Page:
Madeline watched in horror as FBI agents looked through her personal belongings and the couple’s children cowered in fear. Their oldest child, Nechama, remained deeply fearful of strangers for years afterwards.

The FBI agents took David’s computer away – as well as some of their children’s coloring and musical books, saying that there could be some secret codes within these children’s items.

After the search, David hired a lawyer and began a years-long campaign to clear his name. Dismissing the allegations of spying that were leveled against him, David notes that “if I’d ever done what some of these newspapers said, you and I wouldn’t be talking right now – I’d be in jail.” David is clear: “I never did anything wrong, which by the way was substantiated by (Lt. Col.) Simonini’s right hand man, Paul Barnard, in a sworn deposition... I never ever gave any classified materials, deliberately or inadvertently, to Israel.”

The Army suspended David from February 1997 until May 1998. He eventually was ordered back to work, but endured years of suspicion and repeated questions about his loyalty. “You have no idea what it was like,” he said, likening his stressful situation to the sword of Damocles, as he waited for a resolution in his case.

FBI agents followed him “24/7 for months”, interviewed his neighbors, and leaked details about suspicions against him to the press. Dr. Tenenbaum believes that the case of Jonathan Pollard, a civilian Navy employee who, as part of a plea bargain, pleaded guilty in 1987 to passing classified information to Israel about Arab nations, might have helped create an atmosphere of mistrust and suspicion around him and other Jewish civilians working for the US military.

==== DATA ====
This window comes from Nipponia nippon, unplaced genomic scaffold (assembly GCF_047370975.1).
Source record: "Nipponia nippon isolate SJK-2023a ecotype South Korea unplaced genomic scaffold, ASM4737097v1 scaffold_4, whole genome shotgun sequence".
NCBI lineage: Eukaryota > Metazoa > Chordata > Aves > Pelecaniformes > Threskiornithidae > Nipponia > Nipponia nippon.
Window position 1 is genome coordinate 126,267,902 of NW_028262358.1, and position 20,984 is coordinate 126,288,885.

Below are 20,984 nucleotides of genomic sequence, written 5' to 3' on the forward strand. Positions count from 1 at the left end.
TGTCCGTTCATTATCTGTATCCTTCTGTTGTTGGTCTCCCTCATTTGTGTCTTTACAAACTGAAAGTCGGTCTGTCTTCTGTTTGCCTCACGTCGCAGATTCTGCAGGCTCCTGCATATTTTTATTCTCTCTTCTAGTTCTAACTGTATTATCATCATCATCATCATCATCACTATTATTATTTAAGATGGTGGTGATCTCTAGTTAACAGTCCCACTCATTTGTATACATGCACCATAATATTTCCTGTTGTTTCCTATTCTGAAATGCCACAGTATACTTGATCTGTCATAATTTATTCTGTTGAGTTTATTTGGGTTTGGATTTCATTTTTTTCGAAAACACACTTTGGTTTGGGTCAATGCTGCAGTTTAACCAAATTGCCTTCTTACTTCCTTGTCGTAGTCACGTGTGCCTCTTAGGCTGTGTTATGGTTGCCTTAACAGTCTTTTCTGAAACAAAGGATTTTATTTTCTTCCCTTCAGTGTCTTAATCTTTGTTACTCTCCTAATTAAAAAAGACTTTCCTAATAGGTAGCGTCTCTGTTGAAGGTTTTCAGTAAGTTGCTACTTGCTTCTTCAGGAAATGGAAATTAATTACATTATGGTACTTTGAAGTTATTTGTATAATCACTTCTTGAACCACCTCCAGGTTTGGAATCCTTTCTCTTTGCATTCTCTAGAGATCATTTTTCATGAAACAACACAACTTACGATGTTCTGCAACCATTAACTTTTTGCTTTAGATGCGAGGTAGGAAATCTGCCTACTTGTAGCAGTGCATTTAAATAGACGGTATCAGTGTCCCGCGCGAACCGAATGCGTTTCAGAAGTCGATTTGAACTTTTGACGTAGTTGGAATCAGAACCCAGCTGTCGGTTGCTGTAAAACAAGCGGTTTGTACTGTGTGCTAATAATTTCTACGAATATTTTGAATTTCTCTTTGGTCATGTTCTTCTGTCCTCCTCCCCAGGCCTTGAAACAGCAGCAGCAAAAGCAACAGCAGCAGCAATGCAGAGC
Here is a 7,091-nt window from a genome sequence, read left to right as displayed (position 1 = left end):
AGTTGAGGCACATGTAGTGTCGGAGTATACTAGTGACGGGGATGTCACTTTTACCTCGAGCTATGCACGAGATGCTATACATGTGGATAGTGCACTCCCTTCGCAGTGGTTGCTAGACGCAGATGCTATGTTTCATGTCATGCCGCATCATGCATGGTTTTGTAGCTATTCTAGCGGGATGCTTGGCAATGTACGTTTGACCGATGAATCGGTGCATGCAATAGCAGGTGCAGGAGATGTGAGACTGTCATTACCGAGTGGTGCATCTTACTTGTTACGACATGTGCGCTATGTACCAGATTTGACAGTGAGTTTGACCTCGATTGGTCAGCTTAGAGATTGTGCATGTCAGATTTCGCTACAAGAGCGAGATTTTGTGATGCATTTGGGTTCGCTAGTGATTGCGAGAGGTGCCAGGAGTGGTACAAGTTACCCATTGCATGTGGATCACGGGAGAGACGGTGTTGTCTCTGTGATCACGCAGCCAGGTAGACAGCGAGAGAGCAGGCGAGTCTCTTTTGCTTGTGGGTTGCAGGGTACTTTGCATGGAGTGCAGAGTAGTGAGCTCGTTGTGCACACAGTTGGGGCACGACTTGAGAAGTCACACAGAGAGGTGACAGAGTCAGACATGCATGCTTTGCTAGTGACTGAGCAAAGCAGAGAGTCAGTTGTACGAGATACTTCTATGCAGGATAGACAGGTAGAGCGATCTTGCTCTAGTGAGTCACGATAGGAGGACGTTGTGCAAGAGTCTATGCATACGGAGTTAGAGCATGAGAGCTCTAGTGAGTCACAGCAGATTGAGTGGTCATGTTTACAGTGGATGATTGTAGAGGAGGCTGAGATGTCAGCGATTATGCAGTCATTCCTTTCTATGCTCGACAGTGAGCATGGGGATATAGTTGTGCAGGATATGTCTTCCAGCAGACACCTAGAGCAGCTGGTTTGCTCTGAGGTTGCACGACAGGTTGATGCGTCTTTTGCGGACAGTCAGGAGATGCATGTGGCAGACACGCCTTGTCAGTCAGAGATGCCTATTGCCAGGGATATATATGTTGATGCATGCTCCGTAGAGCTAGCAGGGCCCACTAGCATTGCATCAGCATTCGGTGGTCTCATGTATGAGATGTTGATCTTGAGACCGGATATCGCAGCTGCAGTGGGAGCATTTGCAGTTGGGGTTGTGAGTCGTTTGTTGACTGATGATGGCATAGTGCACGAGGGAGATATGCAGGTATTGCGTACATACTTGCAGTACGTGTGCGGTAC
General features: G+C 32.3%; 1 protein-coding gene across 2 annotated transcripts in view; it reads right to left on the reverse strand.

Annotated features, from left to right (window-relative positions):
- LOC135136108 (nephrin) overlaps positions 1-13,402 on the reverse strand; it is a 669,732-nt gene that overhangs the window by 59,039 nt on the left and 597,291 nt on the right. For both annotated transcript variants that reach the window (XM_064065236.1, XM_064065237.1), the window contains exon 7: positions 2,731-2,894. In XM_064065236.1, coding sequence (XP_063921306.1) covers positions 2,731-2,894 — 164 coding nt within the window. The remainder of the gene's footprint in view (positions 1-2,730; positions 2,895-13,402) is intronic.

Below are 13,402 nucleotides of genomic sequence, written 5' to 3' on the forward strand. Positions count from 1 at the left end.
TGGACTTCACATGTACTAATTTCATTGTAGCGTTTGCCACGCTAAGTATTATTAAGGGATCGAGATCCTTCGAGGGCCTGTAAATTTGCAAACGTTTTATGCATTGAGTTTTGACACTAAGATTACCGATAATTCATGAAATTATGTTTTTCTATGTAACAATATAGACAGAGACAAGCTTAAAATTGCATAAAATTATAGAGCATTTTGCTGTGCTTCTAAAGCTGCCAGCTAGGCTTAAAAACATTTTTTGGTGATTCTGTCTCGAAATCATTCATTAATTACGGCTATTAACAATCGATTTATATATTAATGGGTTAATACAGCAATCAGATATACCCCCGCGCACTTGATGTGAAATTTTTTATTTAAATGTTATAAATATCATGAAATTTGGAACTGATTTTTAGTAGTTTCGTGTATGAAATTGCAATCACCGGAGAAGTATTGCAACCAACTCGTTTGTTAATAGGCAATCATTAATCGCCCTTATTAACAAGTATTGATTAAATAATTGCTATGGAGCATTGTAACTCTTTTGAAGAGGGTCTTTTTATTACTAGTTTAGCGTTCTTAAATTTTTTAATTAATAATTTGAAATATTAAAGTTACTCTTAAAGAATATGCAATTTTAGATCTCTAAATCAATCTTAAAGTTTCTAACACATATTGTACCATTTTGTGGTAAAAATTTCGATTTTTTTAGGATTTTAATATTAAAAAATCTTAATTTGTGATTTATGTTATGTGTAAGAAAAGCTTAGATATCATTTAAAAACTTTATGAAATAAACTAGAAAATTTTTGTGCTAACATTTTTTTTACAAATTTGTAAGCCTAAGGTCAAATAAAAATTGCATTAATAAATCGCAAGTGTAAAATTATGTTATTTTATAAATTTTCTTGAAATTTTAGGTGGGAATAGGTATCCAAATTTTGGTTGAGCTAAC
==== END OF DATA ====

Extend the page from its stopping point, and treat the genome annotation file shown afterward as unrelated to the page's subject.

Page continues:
“Let me clarify that there were never any charges against me,” David stressed. “There were baseless anti-Semitic slanders.”

After he was completely cleared of the horrific crime of treason, he was forbidden from working with Israelis.

Nevertheless, once he returned to work after he was completely cleared of the horrific crime of treason, he was forbidden from working with Israelis, despite the fact that Israel is a leader in the field of armor and survivability and despite the fact that he had done nothing wrong.

After years of harassment, David was finally given back his security clearance in 1998. “They even upgraded my security clearance,” he noted, yet for years he never received a formal apology. Anyone looking him up on the internet would find a host of misleading news articles about him, detailing unproven allegations and smears that he was a spy.